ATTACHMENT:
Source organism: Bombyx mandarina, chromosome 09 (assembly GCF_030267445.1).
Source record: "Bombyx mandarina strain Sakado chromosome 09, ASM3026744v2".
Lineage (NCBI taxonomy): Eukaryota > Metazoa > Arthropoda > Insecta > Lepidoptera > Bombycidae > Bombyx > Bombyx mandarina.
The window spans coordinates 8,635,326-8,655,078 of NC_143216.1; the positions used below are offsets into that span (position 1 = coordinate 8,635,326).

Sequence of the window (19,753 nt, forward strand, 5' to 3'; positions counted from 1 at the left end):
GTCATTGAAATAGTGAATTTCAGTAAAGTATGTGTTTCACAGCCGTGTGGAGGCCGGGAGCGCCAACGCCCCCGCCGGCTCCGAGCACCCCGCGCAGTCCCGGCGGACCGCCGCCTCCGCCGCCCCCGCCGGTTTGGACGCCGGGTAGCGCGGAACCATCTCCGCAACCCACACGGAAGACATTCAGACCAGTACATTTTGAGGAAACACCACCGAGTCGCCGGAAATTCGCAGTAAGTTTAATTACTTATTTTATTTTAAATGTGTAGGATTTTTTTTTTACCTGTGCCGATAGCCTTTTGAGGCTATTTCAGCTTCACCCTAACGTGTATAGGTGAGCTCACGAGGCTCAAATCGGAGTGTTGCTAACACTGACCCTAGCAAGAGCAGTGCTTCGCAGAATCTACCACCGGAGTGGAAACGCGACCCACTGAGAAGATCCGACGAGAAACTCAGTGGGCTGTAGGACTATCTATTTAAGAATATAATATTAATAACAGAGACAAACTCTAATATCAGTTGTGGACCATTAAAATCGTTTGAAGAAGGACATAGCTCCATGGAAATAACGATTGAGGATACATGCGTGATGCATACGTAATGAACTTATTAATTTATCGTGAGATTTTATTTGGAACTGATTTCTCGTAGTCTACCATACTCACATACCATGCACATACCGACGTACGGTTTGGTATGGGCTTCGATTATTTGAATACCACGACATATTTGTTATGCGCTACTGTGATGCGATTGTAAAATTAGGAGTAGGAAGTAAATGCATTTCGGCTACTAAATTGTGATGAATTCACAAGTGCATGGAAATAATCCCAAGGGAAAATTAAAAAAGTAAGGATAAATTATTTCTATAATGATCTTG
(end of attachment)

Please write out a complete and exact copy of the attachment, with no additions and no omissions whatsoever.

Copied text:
Source organism: Bombyx mandarina, chromosome 09 (assembly GCF_030267445.1).
Source record: "Bombyx mandarina strain Sakado chromosome 09, ASM3026744v2".
Lineage (NCBI taxonomy): Eukaryota > Metazoa > Arthropoda > Insecta > Lepidoptera > Bombycidae > Bombyx > Bombyx mandarina.
The window spans coordinates 8,635,326-8,655,078 of NC_143216.1; the positions used below are offsets into that span (position 1 = coordinate 8,635,326).

Sequence of the window (19,753 nt, forward strand, 5' to 3'; positions counted from 1 at the left end):
GTCATTGAAATAGTGAATTTCAGTAAAGTATGTGTTTCACAGCCGTGTGGAGGCCGGGAGCGCCAACGCCCCCGCCGGCTCCGAGCACCCCGCGCAGTCCCGGCGGACCGCCGCCTCCGCCGCCCCCGCCGGTTTGGACGCCGGGTAGCGCGGAACCATCTCCGCAACCCACACGGAAGACATTCAGACCAGTACATTTTGAGGAAACACCACCGAGTCGCCGGAAATTCGCAGTAAGTTTAATTACTTATTTTATTTTAAATGTGTAGGATTTTTTTTTTACCTGTGCCGATAGCCTTTTGAGGCTATTTCAGCTTCACCCTAACGTGTATAGGTGAGCTCACGAGGCTCAAATCGGAGTGTTGCTAACACTGACCCTAGCAAGAGCAGTGCTTCGCAGAATCTACCACCGGAGTGGAAACGCGACCCACTGAGAAGATCCGACGAGAAACTCAGTGGGCTGTAGGACTATCTATTTAAGAATATAATATTAATAACAGAGACAAACTCTAATATCAGTTGTGGACCATTAAAATCGTTTGAAGAAGGACATAGCTCCATGGAAATAACGATTGAGGATACATGCGTGATGCATACGTAATGAACTTATTAATTTATCGTGAGATTTTATTTGGAACTGATTTCTCGTAGTCTACCATACTCACATACCATGCACATACCGACGTACGGTTTGGTATGGGCTTCGATTATTTGAATACCACGACATATTTGTTATGCGCTACTGTGATGCGATTGTAAAATTAGGAGTAGGAAGTAAATGCATTTCGGCTACTAAATTGTGATGAATTCACAAGTGCATGGAAATAATCCCAAGGGAAAATTAAAAAAGTAAGGATAAATTATTTCTATAATGATCTTG